Subcategories from this category:How to spot Counterfeit Video Games
1998, as we’ve talked about in the previous article, saw the release of some all-time classics. 3D began to take hold, and games and game developers responded in kind.
The Dark Knight is without a doubt one of the most beloved comic book characters and pop culture icons of all time. Over decades, Batman’s brooding nature, ace detective skills and colorful gallery of villains have become second nature to most of us.
Video games seem to be part and parcel of parenting today. And while kids love them, you might not be thrilled at the idea of your kid choosing video games over homework - especially if video games seem to be the only thing on which they can concentrate.
The year 1998 was a truly landmark year in video game history. This was the year Legend of Zelda finally went 3D. The first FPS with a stellar, story-driven campaign was released. The age of the modern stealth game began.
1997 was another solid year for retro video games. Plenty of long-running franchises came out with fun entries, and some unexpected gems stole gamers’ hearts worldwide. This was also the year 3D Realms began developing the game that ended up taking an eternity to release – Duke Nukem Forever.
As we’ve mentioned in Part 1 of this series, 1996 was a truly landmark year for video games. The industry saw a huge number of classic entries – from violent first-person shooters, to fun platformers and grim strategy games.
A massive number of classics were released in 1996 across a wide variety of platforms, and in this article, we are going to talk about some of our favorites from 1996.
Guardians of The Galaxy 2 just hit theaters, and it’s a joyous, fun-filled big screen experience, like all of the other movies in the Marvel Cinematic Universe. It’s a great time to be a comic book fan, with several lesser known comic book characters getting their own movies.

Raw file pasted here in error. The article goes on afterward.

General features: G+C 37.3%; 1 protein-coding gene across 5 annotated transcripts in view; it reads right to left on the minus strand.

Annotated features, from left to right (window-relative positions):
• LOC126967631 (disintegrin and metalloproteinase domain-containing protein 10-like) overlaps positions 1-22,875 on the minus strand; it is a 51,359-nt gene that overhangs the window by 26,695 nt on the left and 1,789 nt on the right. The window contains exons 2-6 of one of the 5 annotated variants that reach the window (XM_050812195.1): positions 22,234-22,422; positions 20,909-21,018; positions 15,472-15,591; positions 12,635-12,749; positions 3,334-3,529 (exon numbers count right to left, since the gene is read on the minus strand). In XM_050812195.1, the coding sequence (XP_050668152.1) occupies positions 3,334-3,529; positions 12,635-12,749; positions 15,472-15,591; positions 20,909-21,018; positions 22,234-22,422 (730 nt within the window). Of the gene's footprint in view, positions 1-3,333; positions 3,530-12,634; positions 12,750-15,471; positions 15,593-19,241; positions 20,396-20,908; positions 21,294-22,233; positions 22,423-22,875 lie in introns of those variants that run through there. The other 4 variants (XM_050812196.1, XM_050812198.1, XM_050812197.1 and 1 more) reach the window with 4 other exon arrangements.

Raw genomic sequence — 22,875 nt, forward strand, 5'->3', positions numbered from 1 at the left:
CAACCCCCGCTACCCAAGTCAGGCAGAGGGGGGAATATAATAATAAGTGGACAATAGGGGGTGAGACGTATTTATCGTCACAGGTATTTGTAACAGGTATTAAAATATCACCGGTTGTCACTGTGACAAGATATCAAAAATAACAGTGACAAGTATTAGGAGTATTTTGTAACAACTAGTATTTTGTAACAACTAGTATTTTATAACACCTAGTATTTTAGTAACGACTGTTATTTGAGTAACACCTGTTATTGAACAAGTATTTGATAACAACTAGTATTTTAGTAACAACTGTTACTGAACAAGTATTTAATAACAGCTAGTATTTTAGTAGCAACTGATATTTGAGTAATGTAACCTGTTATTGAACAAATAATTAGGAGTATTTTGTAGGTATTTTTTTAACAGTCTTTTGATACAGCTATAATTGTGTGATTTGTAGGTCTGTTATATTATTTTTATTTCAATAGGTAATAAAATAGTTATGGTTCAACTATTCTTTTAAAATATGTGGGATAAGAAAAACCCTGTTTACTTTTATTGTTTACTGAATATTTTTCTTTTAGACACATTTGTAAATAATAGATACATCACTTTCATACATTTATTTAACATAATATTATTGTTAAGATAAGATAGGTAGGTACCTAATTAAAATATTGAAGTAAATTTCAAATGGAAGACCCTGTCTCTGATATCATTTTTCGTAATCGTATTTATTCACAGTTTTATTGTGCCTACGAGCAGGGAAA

Last year we presented a list of video games whose developers were nice enough to build upon the original and deliver great sequels. These included such famous examples as “Batman: Arkham City,” “Assassin’s Creed 2,” and some subsequent editions by a little-known franchise called “Halo.”
This was tough.
2016 had so, so many stellar games that almost any list would essentially leave out a few favorites. However, we combed through our personal gaming archives, had several heated discussions over email and in person, swapped a lot of skeptical hippo memes and finally managed to narrow it down to a select few candidates.
In a previous blog post we touched on five of the most iconic video games of the 1980s. This wasn’t necessarily a compilation of the greatest games (although some, like Pac-Man and Super Mario Bros. will always have re-playability), but rather those titles that defined a decade.